Ofsted Deep Dives: How to deal with common questions

While schools continue to adapt to changing conditions, Ofsted inspections have resumed across the UK. Since 2019’s New Ofsted Framework, a vital element of an Ofsted inspection has been the ‘Deep Dive’.

Ofsted intends to use the Deep Dive to form a ‘quality of education’ judgement overall across a school. These Ofsted changes mean that the focus on grading lessons or teachers has gone, as have random book scrutinies. The focus is now on comparing evidence from a range of targeted subjects. Deep dives take place after an initial telephone conversation with school leaders.


“A Deep Dive involves gathering evidence on the curriculum intent, implementation, and impact of a sample of subjects … to interrogate and establish a coherent evidence base on the quality of education.”  Ofsted Inspecting the Curriculum, May 2019

A Deep Dive combines evidence from the following:

  • Senior leaders: curriculum intent, implementation and impact
  • Curriculum Leaders: long and medium-term curriculum planning, content choices
  • Lesson Observations: targeted sample of lessons
  • Book scrutinies: linked to observations
  • Teachers: discussions regarding how curriculum informs planning
  • Pupils: discussions about the observed lessons

Primary Schools will receive a Deep Dive in Reading and most likely one in Maths and at least one foundation subject. Ofsted Inspectors visit lessons to evaluate how they work within a sequence. The assessment is the unit of lessons, not the lesson itself.

At least four to six lessons per subject are observed alongside conversations with curriculum leaders and teachers to establish where each lesson belongs within the sequence. Book scrutinies and discussions with pupils contribute to the inspectors’ final assessment.

A minimum of six books from observed lessons will be reviewed for each subject, while at least two year groups’ books will be examined in depth.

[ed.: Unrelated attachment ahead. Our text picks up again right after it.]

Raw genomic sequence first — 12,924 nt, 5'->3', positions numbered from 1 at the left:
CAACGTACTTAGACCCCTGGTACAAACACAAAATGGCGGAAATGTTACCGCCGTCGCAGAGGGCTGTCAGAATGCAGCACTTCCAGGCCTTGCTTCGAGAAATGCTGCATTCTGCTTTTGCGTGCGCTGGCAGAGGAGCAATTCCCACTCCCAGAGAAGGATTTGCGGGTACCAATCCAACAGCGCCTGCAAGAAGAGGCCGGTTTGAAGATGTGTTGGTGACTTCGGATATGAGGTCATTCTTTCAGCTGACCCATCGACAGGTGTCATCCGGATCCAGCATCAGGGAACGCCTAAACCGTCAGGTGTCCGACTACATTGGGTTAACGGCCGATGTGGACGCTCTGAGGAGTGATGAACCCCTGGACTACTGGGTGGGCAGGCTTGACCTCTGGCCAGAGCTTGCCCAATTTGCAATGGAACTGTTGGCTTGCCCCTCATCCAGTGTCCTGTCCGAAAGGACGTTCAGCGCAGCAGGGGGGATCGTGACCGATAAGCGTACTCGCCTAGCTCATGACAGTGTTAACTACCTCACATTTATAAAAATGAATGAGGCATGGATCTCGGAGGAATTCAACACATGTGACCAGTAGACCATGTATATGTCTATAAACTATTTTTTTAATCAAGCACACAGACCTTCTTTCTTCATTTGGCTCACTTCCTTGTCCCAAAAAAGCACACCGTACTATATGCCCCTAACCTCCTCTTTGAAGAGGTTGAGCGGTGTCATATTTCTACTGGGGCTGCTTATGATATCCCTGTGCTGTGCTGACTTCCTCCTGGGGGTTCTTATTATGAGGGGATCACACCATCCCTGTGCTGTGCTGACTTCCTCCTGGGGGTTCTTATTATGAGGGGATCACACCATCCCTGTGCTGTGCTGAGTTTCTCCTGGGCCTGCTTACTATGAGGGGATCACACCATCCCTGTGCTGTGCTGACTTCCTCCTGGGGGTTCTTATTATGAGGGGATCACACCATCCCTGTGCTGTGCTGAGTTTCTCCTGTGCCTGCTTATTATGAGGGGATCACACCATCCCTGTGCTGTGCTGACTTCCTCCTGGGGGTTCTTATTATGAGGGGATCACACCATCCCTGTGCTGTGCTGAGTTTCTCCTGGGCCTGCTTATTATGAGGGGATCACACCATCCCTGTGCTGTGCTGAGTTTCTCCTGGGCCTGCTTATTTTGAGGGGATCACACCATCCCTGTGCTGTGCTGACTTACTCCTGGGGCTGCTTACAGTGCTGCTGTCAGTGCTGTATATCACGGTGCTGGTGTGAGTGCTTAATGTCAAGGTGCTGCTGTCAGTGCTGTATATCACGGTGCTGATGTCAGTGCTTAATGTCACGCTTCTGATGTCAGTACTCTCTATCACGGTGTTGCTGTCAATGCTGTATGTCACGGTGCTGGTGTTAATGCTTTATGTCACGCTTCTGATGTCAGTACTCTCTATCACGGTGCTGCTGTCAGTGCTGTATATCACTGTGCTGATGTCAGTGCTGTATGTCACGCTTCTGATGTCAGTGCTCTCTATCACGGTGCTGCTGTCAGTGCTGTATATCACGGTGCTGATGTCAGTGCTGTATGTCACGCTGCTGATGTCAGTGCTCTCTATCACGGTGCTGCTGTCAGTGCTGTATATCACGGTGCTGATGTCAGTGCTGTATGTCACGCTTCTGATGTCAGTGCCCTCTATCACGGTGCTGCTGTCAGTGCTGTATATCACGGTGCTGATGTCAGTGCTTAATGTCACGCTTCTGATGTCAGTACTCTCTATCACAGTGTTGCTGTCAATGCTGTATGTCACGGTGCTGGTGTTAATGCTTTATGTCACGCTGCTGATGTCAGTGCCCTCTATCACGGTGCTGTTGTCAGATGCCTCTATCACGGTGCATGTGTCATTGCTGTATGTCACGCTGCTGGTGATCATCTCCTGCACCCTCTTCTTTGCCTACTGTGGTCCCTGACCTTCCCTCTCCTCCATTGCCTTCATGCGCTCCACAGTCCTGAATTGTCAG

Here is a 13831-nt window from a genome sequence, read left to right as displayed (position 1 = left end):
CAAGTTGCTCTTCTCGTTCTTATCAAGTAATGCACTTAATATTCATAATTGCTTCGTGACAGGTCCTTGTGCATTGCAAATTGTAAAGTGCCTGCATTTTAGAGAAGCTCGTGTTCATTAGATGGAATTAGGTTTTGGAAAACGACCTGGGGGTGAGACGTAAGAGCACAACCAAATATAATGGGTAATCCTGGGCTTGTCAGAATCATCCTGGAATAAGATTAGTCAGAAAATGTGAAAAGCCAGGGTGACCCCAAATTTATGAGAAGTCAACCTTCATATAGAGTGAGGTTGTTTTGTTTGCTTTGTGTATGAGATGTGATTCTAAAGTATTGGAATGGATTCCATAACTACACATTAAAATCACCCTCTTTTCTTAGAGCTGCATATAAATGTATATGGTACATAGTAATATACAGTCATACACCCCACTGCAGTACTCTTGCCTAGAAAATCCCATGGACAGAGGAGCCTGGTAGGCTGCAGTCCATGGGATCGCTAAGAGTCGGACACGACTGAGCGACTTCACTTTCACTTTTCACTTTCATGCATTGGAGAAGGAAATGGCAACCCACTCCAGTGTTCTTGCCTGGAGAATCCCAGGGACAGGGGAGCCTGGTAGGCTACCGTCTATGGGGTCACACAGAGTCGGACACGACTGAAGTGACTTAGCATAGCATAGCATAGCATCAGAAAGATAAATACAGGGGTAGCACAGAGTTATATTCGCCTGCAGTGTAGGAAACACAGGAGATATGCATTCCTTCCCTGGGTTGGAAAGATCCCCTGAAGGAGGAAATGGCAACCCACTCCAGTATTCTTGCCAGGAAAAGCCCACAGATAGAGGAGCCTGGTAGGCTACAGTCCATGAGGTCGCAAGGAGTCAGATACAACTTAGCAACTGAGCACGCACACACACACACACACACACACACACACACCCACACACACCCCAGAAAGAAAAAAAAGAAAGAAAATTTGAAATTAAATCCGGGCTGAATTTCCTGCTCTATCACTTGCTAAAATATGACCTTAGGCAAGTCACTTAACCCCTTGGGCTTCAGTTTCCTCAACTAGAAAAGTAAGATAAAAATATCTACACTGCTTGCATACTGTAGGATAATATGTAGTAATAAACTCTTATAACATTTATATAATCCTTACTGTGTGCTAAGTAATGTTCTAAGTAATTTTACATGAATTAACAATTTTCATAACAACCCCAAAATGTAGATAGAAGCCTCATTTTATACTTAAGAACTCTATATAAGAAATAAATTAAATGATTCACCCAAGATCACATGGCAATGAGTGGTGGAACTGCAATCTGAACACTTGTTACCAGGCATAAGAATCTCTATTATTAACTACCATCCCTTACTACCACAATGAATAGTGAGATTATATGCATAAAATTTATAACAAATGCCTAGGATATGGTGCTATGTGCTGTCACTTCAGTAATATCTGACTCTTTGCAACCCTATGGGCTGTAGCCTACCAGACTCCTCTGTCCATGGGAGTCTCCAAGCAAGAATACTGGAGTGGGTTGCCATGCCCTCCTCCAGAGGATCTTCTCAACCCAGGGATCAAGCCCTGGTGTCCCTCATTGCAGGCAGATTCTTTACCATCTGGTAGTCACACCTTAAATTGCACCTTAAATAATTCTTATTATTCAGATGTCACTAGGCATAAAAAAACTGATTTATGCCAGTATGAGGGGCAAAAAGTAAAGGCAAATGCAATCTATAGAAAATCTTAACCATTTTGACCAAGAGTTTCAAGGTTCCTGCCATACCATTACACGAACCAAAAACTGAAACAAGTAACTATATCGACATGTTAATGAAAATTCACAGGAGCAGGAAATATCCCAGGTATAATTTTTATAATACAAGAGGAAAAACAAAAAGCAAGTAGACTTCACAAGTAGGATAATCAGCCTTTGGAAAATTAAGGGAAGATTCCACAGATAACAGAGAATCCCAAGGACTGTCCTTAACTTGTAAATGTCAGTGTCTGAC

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Subject leaders need to demonstrate a clear vision for their subject and how consistent teaching across school impacts pupils’ performance.

Key areas are:

  • Curriculum: do leaders know their subjects, and are plans being followed through? Does teaching support curriculum goals?
  • Resources: do they support the curriculum? Are they appropriate for quality learning?
  • Pupil knowledge and vocabulary: do children understand what has been covered? How does the school teach key tier 2 (written) and 3 (subject specific) vocabulary ?

“Coverage is a prerequisite for learning, but simply having covered a part of the curriculum does not in itself indicate that pupils know or remember more.” Ofsted Inspecting the Curriculum, May 2019

  • Progress: does the school understand what progress means in these subjects?
  • Interventions: how does the school support children who are struggling?
  • Pupil Premium: does the school use PP to support children in these subjects, and if so, how?
  • SEND: how does the school deliver an inclusive curriculum?
  • Assessment: How effective is it?
  • School culture: are expectations in these subjects high enough for pupils?